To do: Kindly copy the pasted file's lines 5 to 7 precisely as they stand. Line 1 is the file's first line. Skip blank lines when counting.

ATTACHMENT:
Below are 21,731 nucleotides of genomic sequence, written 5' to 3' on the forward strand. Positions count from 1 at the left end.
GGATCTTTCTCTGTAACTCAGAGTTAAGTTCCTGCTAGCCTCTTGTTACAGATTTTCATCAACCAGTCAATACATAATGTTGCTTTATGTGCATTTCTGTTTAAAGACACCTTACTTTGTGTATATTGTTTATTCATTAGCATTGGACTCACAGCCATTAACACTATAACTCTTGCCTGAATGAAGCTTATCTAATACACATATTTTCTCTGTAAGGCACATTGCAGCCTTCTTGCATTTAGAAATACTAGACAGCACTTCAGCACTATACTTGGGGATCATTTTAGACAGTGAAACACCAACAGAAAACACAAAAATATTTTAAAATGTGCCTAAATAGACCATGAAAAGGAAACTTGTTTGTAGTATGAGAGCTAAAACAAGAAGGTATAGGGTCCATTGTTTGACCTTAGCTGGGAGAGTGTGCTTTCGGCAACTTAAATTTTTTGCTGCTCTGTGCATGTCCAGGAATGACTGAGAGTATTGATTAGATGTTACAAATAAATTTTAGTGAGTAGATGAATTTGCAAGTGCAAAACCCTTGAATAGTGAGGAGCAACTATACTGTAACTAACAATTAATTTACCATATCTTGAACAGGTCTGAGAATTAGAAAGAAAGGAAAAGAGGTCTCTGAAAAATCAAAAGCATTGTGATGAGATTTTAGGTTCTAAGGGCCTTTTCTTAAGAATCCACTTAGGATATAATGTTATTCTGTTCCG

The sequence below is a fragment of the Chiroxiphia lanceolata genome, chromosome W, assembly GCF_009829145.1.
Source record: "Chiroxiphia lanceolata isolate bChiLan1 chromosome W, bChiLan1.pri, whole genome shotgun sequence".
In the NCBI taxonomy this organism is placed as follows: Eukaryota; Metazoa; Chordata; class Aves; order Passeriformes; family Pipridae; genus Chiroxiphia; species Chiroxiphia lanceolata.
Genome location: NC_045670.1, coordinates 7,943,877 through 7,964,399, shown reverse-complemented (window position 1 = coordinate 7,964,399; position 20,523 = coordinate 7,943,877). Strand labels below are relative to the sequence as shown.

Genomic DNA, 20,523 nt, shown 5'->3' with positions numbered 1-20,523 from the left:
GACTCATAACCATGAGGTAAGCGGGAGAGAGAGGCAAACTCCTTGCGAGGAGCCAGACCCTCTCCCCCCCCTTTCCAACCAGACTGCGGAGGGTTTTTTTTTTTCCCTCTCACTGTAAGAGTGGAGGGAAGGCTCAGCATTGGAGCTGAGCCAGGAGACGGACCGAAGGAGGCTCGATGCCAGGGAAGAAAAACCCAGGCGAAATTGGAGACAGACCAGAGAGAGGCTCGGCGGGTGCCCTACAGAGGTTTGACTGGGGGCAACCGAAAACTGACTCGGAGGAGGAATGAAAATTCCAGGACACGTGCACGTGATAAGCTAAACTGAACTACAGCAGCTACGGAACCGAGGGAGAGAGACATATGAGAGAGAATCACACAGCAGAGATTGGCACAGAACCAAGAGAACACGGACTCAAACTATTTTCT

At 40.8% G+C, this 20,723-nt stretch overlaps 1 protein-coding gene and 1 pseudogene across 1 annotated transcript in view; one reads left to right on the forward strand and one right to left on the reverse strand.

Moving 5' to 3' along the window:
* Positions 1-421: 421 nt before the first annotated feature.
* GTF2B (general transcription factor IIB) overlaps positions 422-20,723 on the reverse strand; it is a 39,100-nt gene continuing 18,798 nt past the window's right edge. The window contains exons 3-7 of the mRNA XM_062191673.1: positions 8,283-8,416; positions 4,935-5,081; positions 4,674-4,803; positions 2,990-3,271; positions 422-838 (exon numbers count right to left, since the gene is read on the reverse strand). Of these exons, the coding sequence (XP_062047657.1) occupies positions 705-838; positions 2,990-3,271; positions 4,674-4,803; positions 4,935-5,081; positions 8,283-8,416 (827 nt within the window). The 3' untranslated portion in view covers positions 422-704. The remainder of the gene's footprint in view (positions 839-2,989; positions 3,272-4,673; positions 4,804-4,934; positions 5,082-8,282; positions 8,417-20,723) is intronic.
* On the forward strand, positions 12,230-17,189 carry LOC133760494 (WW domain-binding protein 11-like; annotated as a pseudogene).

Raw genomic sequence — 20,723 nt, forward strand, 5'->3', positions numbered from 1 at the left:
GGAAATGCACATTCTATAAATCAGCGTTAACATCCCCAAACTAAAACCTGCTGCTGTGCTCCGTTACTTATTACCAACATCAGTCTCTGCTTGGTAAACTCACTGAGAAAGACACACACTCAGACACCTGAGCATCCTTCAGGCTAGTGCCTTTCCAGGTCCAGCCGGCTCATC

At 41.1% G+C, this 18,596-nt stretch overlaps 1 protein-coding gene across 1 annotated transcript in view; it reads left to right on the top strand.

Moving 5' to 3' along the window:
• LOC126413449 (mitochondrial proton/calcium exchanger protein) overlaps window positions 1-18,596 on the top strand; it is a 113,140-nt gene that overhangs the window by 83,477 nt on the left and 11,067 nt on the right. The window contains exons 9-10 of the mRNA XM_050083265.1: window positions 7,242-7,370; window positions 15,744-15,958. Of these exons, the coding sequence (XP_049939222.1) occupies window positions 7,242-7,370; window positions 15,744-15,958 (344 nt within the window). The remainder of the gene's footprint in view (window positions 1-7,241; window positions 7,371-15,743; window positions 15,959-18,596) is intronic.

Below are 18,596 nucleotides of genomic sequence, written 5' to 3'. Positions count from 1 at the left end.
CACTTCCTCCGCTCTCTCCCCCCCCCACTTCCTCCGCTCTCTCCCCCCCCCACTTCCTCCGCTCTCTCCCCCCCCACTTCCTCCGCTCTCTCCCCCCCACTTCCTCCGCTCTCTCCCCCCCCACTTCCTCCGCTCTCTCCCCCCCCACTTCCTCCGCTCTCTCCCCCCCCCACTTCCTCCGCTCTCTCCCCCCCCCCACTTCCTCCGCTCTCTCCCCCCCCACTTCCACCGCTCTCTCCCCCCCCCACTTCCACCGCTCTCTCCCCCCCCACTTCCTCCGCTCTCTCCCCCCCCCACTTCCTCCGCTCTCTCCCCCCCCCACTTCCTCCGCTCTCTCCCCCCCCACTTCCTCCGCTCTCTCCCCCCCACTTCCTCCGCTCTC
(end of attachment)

In the NCBI taxonomy this organism is placed as follows: Eukaryota; Metazoa; Chordata; class Aves; order Passeriformes; family Pipridae; genus Chiroxiphia; species Chiroxiphia lanceolata.
Genome location: NC_045670.1, coordinates 7,943,877 through 7,964,399, shown reverse-complemented (window position 1 = coordinate 7,964,399; position 20,523 = coordinate 7,943,877). Strand labels below are relative to the sequence as shown.

Genomic DNA, 20,523 nt, shown 5'->3' with positions numbered 1-20,523 from the left: